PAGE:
Homeowners who want to negotiate a write off of too-large mortgage debt through a short sale or loan modification have been given some extra help. The recently passed “fiscal cliff” avoidance law also extends the Mortgage Debt Foregiveness Act, (MDFA) due to expire on December 31, 2012, for another year. This is the law that provides protection to homeowners doing short sales or deeds in lieu of foreclosure, under limited circumstances.
Normally, when a lender cancels part of a debt, (even after a foreclosure sale) the amount cancelled is treated as income, taxed at the same rate as a salary. This can result in a large and unwelcome tax bill unless the cancellation is due to a bankruptcy discharge or to the extent the borrower can prove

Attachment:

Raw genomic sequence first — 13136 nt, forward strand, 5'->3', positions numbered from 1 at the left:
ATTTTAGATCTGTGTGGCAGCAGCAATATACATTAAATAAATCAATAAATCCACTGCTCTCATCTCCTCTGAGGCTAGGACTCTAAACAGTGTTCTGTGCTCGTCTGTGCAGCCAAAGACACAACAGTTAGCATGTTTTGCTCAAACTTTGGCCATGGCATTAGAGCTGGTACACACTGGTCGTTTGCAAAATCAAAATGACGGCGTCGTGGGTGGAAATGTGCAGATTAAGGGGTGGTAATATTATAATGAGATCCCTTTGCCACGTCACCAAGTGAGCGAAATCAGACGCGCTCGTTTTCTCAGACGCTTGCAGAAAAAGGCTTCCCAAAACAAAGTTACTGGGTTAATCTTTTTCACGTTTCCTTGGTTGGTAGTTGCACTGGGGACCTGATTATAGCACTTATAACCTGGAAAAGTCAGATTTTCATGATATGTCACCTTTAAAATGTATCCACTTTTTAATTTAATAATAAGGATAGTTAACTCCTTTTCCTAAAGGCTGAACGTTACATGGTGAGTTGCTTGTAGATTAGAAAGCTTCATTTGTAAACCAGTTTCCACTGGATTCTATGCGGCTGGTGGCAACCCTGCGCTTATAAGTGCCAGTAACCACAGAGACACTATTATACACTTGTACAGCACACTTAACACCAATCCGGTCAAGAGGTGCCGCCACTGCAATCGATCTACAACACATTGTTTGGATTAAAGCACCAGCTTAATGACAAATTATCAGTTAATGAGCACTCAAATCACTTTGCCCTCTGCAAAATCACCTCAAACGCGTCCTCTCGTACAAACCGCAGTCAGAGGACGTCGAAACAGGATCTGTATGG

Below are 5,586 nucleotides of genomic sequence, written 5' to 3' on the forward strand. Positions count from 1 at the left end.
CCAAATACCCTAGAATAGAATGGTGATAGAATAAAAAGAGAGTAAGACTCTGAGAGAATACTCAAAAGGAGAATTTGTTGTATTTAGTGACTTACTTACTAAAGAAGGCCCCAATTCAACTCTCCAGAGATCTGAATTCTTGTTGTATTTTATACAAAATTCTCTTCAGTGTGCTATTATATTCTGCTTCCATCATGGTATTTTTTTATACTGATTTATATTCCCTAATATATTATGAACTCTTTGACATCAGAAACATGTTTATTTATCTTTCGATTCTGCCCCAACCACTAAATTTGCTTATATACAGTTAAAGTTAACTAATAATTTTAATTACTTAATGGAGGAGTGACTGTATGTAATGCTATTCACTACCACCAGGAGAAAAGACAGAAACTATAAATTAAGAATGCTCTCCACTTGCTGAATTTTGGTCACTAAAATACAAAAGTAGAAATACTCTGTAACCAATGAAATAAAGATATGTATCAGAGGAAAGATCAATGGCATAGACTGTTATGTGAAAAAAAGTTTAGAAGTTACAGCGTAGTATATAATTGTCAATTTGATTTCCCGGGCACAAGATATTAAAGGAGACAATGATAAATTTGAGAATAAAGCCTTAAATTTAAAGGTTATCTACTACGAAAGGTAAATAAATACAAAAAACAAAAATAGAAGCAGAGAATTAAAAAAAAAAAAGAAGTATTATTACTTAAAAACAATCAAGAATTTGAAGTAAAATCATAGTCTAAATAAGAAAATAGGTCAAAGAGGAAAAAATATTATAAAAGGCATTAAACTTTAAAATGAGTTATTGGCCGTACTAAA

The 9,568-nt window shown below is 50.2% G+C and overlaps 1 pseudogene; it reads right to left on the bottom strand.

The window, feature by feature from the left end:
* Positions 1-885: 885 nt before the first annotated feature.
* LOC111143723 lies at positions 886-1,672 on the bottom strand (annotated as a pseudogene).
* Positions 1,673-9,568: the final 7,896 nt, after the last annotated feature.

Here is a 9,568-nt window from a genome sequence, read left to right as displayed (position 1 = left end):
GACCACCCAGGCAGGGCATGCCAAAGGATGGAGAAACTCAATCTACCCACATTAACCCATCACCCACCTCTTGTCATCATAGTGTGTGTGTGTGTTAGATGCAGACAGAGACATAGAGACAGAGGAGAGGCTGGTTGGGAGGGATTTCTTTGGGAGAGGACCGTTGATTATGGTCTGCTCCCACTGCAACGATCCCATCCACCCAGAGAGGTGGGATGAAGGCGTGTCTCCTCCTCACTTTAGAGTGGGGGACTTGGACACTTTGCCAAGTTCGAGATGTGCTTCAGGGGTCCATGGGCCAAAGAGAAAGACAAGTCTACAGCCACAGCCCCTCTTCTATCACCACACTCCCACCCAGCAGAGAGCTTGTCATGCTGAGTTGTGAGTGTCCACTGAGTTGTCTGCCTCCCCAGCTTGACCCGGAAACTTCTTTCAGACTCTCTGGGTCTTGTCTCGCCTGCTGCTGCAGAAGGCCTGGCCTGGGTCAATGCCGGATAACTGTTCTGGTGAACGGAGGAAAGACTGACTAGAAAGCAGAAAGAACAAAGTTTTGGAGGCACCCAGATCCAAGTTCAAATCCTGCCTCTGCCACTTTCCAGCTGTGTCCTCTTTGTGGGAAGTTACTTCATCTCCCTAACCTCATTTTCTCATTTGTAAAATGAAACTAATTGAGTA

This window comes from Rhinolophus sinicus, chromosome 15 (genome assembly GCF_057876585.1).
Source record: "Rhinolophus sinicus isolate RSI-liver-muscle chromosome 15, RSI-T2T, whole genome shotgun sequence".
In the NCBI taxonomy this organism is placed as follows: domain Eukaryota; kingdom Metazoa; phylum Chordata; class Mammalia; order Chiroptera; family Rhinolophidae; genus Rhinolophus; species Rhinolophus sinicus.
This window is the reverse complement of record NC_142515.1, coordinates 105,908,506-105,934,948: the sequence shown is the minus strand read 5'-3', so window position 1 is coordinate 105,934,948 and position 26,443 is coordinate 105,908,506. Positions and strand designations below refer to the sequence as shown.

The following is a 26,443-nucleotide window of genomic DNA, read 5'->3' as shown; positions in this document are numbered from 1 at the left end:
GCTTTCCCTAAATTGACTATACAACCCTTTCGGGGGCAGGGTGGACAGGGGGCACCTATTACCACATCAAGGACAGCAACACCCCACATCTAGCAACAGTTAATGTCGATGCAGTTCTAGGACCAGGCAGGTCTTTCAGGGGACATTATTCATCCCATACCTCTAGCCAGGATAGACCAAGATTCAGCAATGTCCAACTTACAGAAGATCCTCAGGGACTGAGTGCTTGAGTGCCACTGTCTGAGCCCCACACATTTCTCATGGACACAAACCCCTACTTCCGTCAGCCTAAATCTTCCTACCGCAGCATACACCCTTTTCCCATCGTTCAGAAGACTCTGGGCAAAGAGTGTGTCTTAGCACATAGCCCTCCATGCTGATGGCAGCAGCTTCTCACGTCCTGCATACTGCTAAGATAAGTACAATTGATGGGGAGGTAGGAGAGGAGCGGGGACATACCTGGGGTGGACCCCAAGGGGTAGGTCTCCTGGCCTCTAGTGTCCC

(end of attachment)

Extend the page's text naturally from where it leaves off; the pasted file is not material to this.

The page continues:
The MDFA created another exception. Those trying to work deals with mortgage lenders have another year before the “tax break” ends.
As always, the devil is in the details. The exception only applies to mortgage debt used to purchase or improve a residence. Additional debt used for other purposes is not protected, and will be counted first. This can result in a substantial tax.
There are several important considerations before embarking on a short sale or deed in lieu of foreclosure. But getting early and qualified tax advice and legal advice is essential to avoid nasty and unpleasant surprises down the orad. While we are not tax advisers, we can help you understand the issues and alternatives, and are prepared to work closely with your tax advisers.
IRS CIRCULAR 230 DISCLOSURE: Pursuant to Treasury Regulations, any tax advice contained in this communication (including any attachments) is not intended or written to be used, and cannot be used or relied upon by you or any other person, for the purpose of (i) avoiding penalties under the Internal Revenue Code, or (ii) promoting, marketing or recommending to another party any tax advice addressed herein.